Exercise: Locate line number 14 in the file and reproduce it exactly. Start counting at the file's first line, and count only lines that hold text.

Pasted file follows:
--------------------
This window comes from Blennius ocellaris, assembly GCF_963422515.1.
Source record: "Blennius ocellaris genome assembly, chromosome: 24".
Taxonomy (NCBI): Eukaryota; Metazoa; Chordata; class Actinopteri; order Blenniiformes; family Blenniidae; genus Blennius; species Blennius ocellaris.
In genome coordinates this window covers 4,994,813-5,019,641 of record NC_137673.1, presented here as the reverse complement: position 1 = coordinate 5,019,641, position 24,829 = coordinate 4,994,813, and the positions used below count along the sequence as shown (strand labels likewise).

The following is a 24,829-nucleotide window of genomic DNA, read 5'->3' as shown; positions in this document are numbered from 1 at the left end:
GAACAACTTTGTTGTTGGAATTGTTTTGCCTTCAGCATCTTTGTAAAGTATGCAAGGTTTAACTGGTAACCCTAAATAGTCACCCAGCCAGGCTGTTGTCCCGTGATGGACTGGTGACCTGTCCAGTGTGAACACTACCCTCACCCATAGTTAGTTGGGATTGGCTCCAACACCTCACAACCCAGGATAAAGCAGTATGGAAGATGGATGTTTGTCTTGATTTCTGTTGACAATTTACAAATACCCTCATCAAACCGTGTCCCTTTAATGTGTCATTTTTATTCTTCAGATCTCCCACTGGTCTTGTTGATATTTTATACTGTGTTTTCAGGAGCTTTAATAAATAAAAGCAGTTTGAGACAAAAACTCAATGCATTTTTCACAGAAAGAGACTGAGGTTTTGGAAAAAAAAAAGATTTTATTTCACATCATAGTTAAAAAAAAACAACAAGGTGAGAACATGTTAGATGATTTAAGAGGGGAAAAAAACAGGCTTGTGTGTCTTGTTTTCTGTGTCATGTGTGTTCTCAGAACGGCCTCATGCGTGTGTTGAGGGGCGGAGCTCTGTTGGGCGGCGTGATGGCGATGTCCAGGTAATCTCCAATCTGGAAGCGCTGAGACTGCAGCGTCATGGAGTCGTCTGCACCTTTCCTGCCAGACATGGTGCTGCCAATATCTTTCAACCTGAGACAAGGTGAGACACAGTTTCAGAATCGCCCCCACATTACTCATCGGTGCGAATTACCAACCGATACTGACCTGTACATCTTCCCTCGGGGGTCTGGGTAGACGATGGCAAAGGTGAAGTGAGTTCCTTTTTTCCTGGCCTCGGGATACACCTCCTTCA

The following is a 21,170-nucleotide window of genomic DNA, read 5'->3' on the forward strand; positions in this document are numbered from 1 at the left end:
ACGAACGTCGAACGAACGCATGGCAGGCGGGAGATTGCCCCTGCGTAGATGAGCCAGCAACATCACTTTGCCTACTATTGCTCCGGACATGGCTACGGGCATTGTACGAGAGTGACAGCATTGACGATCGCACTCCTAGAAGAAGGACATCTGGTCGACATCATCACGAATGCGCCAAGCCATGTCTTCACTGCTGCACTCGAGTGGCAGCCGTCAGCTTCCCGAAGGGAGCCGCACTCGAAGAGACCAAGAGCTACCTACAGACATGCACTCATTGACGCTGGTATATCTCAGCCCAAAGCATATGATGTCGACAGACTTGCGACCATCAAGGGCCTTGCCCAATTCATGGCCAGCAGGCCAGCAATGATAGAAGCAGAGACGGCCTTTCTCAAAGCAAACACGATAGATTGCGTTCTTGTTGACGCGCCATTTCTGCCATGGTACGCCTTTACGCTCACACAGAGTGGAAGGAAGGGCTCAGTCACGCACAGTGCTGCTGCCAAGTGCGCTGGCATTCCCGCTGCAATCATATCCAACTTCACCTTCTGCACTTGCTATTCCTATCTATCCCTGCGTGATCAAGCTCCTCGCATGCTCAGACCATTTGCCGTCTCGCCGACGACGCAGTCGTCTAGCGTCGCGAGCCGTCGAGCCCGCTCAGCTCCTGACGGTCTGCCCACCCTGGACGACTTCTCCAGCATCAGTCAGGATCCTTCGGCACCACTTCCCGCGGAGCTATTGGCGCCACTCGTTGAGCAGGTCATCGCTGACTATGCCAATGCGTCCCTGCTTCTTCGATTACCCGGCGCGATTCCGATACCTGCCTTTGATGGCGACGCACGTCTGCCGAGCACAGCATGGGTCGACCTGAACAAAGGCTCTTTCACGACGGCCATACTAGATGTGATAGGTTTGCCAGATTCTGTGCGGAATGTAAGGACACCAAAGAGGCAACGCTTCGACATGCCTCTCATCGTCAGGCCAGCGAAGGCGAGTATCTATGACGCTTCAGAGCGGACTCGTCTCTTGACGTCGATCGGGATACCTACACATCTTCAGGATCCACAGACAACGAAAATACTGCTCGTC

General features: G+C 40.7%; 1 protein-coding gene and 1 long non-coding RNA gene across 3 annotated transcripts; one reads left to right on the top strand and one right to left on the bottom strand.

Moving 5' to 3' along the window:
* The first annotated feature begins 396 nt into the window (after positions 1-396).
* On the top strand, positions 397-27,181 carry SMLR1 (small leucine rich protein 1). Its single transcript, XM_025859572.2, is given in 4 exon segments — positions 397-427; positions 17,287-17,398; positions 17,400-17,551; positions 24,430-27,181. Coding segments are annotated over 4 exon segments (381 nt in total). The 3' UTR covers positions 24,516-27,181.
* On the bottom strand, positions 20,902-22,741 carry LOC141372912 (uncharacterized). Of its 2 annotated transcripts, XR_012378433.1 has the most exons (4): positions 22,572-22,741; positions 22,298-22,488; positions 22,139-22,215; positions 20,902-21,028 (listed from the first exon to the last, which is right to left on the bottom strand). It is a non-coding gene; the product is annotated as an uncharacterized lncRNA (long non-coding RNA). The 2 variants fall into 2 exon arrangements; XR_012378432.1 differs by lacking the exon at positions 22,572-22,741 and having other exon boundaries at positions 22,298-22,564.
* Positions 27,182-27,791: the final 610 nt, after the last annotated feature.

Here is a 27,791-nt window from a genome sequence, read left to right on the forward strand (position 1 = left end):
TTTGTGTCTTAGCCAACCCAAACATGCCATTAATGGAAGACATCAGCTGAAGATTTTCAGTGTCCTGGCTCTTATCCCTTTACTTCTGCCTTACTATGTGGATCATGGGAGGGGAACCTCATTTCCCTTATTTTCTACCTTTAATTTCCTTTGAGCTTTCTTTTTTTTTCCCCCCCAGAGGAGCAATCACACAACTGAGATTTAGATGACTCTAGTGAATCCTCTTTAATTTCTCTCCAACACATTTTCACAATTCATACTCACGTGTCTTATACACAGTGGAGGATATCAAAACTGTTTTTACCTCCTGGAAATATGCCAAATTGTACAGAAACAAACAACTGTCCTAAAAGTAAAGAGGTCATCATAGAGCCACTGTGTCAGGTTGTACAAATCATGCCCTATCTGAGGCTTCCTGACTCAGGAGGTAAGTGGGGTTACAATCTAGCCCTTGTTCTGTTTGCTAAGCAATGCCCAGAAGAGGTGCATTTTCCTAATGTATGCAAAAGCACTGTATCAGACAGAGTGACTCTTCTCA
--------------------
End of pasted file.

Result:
* Positions 27,182-27,791: the final 610 nt, after the last annotated feature.